Incorporated: 1972 as Glaxo Holdings plc and 1989 as SmithKline Beecham plc
Sales: £20.5 billion ($29.5 billion) (2001)
Stock Exchanges: New York London
Ticker Symbol: GSK
NAIC: 325412 Pharmaceutical Preparation Manufacturing; 325611 Soap and Other Detergent Manufacturing; 541710 Research and Development in the Physical, Engineering, and Life Sciences
GlaxoSmithKline plc (GSK) was formed from the December 2000 merger of Glaxo Wellcome plc and SmithKline Beecham plc. The $70 billion deal created the world’s largest drug manufacturer and research-based pharmaceutical concern. The combined entity controlled leading market share in four of the five largest therapeutic markets—anti-infectives, central nervous system, respiratory, and gastro-intestinal/metabolic. Overall, the firm controlled nearly seven percent of the global pharmaceuticals market. Its product line includes antibiotic, antidepressant, gastrointestinal, dermatological, respiratory, cancer, and cardiovascular medications. GSK claims that every minute of every day, more than 1,100 prescriptions are written for one of its products. The company has one of the largest research and development divisions in the drug industry and spends over $450,000 every hour to research new medicine.
History of Glaxo
Glaxo began as a merchant trader. After a New Zealand partnership between Joseph Nathan and his brother-in-law was dissolved in 1873, the English-born entrepreneur started an independent company under the name Joseph Nathan & Company. Importing and exporting goods ranging from whalebone to patent medicines, Joseph Nathan prospered. He eventually returned to London in order to supervise his growing business there, while his sons remained in Wellington to manage the company activities in New Zealand.
While on a purchasing trip in London, one of the Nathan sons discovered an American process to dry milk. After securing the rights to this process, the company began production of dried milk at Bunnythorpe factory in New Zealand in 1904 and registered the product under the name Glaxo in 1906. Research on the sanitary quality of the milk soon caught the attention of the medical establishment; sales of the product, however, proved disappointing. The most promising market emerged in infant food. Thus, production of Glaxo baby food products began.
Alec, the youngest Nathan son, moved from New Zealand to London to supervise an expansion of the baby food business there. Much of the sales momentum Alec thereafter achieved is attributed to his Glaxo Baby Book, a practical guide to child care published in 1908, when the company established its Glaxo division in London. In it could be found the Glaxo slogan, “Builds Bonnie Babies,” which would soon become famous. Only a year after the product registered its first impressive sales figures, Joseph Nathan died and the chair passed to his son Louis. Sales continued to grow, and within a relatively short period of time Glaxo Baby Foods had become an important UK-based manufacturer.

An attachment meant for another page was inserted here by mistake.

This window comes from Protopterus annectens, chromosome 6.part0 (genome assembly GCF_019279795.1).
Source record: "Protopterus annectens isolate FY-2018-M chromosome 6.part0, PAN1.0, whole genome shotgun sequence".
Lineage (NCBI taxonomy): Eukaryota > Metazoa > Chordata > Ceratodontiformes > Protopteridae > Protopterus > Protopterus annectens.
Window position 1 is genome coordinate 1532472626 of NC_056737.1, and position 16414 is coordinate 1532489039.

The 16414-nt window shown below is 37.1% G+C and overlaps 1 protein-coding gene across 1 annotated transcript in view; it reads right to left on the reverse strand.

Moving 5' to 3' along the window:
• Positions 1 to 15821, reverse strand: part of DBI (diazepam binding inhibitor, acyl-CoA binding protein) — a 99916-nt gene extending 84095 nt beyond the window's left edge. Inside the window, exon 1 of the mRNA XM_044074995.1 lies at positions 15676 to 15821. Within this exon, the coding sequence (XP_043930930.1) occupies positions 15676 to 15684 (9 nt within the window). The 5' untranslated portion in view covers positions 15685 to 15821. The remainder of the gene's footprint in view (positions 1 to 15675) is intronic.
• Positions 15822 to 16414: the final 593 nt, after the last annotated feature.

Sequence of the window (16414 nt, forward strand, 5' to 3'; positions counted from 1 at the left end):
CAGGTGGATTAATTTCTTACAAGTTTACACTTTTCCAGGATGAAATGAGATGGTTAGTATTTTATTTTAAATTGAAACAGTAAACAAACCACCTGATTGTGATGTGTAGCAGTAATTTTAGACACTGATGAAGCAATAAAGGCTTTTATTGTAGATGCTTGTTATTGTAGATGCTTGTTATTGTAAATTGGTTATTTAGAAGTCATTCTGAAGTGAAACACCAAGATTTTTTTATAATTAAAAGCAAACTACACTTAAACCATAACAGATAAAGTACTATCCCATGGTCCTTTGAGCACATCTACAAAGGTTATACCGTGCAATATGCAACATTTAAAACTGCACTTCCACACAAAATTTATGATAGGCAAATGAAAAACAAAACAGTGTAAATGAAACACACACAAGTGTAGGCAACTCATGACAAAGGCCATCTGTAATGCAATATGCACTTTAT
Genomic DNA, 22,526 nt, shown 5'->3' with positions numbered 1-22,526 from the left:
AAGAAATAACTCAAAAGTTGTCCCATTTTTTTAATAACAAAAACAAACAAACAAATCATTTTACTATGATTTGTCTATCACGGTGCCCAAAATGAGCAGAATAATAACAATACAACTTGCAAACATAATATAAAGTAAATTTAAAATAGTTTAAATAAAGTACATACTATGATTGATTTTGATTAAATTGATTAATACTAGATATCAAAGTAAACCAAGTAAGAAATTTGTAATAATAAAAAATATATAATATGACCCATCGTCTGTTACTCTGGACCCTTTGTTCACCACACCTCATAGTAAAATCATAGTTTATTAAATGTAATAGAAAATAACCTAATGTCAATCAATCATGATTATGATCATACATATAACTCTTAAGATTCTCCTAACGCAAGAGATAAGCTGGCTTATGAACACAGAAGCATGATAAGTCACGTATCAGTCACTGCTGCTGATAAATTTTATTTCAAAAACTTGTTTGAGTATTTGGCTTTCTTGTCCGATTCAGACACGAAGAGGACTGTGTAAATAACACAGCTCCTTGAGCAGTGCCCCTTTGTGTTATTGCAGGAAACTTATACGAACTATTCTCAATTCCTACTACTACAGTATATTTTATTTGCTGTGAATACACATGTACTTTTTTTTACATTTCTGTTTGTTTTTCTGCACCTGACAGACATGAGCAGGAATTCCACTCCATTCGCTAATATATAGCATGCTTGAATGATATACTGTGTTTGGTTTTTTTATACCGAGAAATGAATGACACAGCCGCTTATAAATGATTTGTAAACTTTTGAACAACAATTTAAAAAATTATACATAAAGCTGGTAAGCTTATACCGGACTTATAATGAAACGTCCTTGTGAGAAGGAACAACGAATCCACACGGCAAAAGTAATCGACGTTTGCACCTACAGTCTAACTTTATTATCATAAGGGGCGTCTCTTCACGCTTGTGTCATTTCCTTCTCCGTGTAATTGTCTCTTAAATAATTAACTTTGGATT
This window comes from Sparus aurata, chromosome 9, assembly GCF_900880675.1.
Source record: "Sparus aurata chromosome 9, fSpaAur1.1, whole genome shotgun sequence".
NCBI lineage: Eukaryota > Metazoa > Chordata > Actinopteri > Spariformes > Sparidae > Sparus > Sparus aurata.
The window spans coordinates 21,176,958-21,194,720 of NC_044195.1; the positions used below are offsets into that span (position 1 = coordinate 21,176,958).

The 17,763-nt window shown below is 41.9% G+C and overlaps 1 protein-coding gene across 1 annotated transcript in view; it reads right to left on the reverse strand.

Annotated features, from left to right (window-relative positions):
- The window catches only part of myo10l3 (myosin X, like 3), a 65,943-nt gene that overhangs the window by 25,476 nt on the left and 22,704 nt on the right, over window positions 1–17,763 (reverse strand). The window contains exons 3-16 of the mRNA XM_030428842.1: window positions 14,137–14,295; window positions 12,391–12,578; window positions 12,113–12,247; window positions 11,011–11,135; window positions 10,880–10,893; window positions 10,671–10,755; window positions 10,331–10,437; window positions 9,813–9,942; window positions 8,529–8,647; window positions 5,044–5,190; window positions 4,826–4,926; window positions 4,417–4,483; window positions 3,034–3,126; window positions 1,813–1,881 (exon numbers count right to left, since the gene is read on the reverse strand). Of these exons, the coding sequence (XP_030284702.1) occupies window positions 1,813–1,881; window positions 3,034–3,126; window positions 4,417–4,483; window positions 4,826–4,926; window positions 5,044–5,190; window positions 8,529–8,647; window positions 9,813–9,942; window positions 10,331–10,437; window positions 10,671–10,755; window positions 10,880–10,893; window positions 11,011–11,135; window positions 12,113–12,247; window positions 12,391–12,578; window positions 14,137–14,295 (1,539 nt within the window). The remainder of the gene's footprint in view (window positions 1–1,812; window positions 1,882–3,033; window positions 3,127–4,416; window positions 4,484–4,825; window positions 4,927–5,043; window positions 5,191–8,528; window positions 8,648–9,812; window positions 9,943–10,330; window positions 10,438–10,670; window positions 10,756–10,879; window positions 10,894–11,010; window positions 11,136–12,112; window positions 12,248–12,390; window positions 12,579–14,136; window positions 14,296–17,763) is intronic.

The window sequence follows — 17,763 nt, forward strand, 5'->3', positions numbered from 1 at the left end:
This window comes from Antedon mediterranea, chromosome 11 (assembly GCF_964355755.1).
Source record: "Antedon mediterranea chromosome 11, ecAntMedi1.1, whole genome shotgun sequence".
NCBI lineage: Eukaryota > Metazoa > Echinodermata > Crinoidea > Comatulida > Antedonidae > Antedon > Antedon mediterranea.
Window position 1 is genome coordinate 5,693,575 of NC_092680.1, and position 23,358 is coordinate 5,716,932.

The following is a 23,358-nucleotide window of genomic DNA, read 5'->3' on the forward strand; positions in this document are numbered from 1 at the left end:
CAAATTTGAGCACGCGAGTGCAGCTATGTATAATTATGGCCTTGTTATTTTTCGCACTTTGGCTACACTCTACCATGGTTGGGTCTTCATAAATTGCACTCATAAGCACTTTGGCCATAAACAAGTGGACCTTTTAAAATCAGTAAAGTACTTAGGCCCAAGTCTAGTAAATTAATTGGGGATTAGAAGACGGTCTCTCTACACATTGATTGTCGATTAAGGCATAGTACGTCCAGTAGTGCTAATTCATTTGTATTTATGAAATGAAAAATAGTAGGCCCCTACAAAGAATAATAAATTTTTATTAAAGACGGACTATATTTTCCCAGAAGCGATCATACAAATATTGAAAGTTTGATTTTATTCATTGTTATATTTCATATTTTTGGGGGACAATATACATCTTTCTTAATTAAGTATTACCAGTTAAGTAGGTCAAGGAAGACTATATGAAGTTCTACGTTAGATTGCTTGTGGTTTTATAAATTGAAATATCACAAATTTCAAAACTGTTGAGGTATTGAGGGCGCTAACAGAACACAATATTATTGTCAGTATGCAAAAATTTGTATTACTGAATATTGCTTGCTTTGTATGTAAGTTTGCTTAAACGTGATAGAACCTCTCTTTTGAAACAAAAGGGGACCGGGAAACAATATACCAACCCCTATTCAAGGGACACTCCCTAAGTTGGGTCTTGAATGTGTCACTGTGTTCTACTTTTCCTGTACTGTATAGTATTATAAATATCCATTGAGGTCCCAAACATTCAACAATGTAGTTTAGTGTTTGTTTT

By the outbreak of World War I production demands compelled the company to build a more modern facility and to hire new staff. Ernest Rose joined the company to supervise manufacturing processes, and Harry Jephcott was placed in charge of Glaxo’s rudimentary laboratory. With the completion of Glaxo House, the company’s new headquarters, Jephcott’s laboratory grew and employed a staff of eight scientists, including two women.
In the years that followed, Harry Jephcott moved up the ranks from chemist to company chair. Born in 1891, the son of a train driver, Jephcott received his education in pharmacy. When first hired by the Nathan family he was regarded as “Alec’s folly,” but he quickly proved his worth and became indispensable to Glaxo’s success. As a top executive he was known for his firm leadership and business acumen—a perfect complement to Alec Nathan, who tended to focus on worker welfare. Jephcott’s accomplishments eventually were rewarded with a knighthood.
Glaxo Baby Foods sales continued to grow in the years following World War I, and the company expanded into such markets as India and South America. Jephcott’s 1923 visit to the International Dairy Congress in Washington, D.C., soon changed the course of Glaxo’s history. There he observed Professor Elmer V. McCollum’s and Dr. Theodore Zucker’s original work in identifying and extracting vitamin D. Recognizing the huge market potential in fortifying Glaxo products with this anti-rachitic, Jephcott persuaded the company’s directors to secure a process license. After achieving an immediate success with vitamin D fortified products, Glaxo moved on to produce a pharmaceutical item, Ostelin Liquid, Britain’s first commercial vitamin concentrate developed in 1924. Ostelin products eventually included a comprehensive line of vitamin preparations.
In the 1930s, Glaxo’s major advancements included the production of Adexolin (vitamins A and D) and Oster-milk, a retail version of Glaxo’s vitamin fortified milk that soon surpassed the pharmaceutical version in sales. Because of increased business overseas, the company built a factory in India, established a company in Italy, and secured distributorships in Greece, Malaya, and China. In an effort to strengthen the company’s increasing activity, Glaxo’s pharmaceutical department was organized into a separate subsidiary called Glaxo Laboratories Ltd. in 1935.